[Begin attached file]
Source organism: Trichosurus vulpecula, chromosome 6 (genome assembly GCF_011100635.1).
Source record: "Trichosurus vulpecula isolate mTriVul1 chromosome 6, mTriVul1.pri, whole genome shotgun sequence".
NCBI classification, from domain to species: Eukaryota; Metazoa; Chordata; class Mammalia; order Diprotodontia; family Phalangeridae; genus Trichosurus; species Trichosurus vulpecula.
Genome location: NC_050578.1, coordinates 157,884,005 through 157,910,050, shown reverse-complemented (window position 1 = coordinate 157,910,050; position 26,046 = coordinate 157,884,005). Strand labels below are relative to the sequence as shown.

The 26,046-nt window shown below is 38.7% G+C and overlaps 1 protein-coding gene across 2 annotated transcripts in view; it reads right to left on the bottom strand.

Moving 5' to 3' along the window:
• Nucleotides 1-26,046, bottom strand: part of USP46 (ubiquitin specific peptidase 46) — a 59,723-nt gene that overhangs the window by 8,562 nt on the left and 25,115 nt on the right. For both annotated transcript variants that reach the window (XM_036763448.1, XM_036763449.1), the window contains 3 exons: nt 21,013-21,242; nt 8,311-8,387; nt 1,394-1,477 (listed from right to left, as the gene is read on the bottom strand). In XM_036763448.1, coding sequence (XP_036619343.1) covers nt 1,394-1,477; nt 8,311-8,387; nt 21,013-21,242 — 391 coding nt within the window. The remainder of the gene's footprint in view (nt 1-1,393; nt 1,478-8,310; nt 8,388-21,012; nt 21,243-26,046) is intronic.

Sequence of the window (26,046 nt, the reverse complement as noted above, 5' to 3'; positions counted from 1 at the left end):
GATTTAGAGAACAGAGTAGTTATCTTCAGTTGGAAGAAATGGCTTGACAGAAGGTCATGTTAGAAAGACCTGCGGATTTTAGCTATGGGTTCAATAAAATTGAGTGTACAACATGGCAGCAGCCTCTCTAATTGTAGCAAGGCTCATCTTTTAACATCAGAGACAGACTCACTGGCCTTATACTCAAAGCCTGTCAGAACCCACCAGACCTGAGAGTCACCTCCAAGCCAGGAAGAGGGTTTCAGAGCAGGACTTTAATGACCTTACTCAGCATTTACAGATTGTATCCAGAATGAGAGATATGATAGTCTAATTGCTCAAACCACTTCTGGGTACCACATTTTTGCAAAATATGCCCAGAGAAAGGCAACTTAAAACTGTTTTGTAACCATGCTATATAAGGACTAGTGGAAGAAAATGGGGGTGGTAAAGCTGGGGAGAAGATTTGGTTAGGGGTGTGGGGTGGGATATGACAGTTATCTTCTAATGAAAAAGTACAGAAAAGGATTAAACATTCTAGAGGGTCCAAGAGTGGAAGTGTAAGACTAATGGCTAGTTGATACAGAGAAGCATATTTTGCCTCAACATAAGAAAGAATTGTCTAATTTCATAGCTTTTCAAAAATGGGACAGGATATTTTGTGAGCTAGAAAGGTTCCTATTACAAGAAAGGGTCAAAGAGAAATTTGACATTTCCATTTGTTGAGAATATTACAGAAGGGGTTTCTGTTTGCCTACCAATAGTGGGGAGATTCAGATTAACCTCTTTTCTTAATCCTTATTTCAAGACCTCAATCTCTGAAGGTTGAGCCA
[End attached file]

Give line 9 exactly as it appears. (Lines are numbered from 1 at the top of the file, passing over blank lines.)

GATTTAGAGAACAGAGTAGTTATCTTCAGTTGGAAGAAATGGCTTGACAGAAGGTCATGTTAGAAAGACCTGCGGATTTTAGCTATGGGTTCAATAAAATTGAGTGTACAACATGGCAGCAGCCTCTCTAATTGTAGCAAGGCTCATCTTTTAACATCAGAGACAGACTCACTGGCCTTATACTCAAAGCCTGTCAGAACCCACCAGACCTGAGAGTCACCTCCAAGCCAGGAAGAGGGTTTCAGAGCAGGACTTTAATGACCTTACTCAGCATTTACAGATTGTATCCAGAATGAGAGATATGATAGTCTAATTGCTCAAACCACTTCTGGGTACCACATTTTTGCAAAATATGCCCAGAGAAAGGCAACTTAAAACTGTTTTGTAACCATGCTATATAAGGACTAGTGGAAGAAAATGGGGGTGGTAAAGCTGGGGAGAAGATTTGGTTAGGGGTGTGGGGTGGGATATGACAGTTATCTTCTAATGAAAAAGTACAGAAAAGGATTAAACATTCTAGAGGGTCCAAGAGTGGAAGTGTAAGACTAATGGCTAGTTGATACAGAGAAGCATATTTTGCCTCAACATAAGAAAGAATTGTCTAATTTCATAGCTTTTCAAAAATGGGACAGGATATTTTGTGAGCTAGAAAGGTTCCTATTACAAGAAAGGGTCAAAGAGAAATTTGACATTTCCATTTGTTGAGAATATTACAGAAGGGGTTTCTGTTTGCCTACCAATAGTGGGGAGATTCAGATTAACCTCTTTTCTTAATCCTTATTTCAAGACCTCAATCTCTGAAGGTTGAGCCA